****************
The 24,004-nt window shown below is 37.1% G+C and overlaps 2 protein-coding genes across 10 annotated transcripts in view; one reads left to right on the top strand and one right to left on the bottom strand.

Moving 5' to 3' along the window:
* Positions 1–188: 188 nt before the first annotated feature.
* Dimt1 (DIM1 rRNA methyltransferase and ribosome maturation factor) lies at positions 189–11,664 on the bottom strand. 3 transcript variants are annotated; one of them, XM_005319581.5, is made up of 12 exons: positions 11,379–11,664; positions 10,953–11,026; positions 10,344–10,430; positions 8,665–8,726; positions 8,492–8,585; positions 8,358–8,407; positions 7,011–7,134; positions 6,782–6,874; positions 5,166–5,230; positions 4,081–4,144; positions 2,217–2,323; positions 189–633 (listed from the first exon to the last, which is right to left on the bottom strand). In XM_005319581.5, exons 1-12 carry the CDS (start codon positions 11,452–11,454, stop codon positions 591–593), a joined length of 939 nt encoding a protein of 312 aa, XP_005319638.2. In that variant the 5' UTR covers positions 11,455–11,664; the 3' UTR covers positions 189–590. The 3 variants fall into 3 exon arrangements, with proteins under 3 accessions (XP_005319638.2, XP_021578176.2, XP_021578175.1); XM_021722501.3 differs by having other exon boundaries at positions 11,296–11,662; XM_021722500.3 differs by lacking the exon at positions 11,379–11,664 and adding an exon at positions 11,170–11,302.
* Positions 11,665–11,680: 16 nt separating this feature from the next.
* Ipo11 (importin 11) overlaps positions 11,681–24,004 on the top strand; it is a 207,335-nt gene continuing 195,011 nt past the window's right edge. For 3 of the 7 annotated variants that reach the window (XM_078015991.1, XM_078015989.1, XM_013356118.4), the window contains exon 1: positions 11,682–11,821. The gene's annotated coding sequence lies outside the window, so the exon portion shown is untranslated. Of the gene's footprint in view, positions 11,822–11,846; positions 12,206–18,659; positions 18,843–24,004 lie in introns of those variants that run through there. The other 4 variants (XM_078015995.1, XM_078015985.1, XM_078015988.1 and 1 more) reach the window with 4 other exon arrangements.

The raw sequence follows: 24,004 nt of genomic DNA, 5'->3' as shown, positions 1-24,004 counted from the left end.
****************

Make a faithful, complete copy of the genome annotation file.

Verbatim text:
The 24,004-nt window shown below is 37.1% G+C and overlaps 2 protein-coding genes across 10 annotated transcripts in view; one reads left to right on the top strand and one right to left on the bottom strand.

Moving 5' to 3' along the window:
* Positions 1–188: 188 nt before the first annotated feature.
* Dimt1 (DIM1 rRNA methyltransferase and ribosome maturation factor) lies at positions 189–11,664 on the bottom strand. 3 transcript variants are annotated; one of them, XM_005319581.5, is made up of 12 exons: positions 11,379–11,664; positions 10,953–11,026; positions 10,344–10,430; positions 8,665–8,726; positions 8,492–8,585; positions 8,358–8,407; positions 7,011–7,134; positions 6,782–6,874; positions 5,166–5,230; positions 4,081–4,144; positions 2,217–2,323; positions 189–633 (listed from the first exon to the last, which is right to left on the bottom strand). In XM_005319581.5, exons 1-12 carry the CDS (start codon positions 11,452–11,454, stop codon positions 591–593), a joined length of 939 nt encoding a protein of 312 aa, XP_005319638.2. In that variant the 5' UTR covers positions 11,455–11,664; the 3' UTR covers positions 189–590. The 3 variants fall into 3 exon arrangements, with proteins under 3 accessions (XP_005319638.2, XP_021578176.2, XP_021578175.1); XM_021722501.3 differs by having other exon boundaries at positions 11,296–11,662; XM_021722500.3 differs by lacking the exon at positions 11,379–11,664 and adding an exon at positions 11,170–11,302.
* Positions 11,665–11,680: 16 nt separating this feature from the next.
* Ipo11 (importin 11) overlaps positions 11,681–24,004 on the top strand; it is a 207,335-nt gene continuing 195,011 nt past the window's right edge. For 3 of the 7 annotated variants that reach the window (XM_078015991.1, XM_078015989.1, XM_013356118.4), the window contains exon 1: positions 11,682–11,821. The gene's annotated coding sequence lies outside the window, so the exon portion shown is untranslated. Of the gene's footprint in view, positions 11,822–11,846; positions 12,206–18,659; positions 18,843–24,004 lie in introns of those variants that run through there. The other 4 variants (XM_078015995.1, XM_078015985.1, XM_078015988.1 and 1 more) reach the window with 4 other exon arrangements.

The raw sequence follows: 24,004 nt of genomic DNA, 5'->3' as shown, positions 1-24,004 counted from the left end.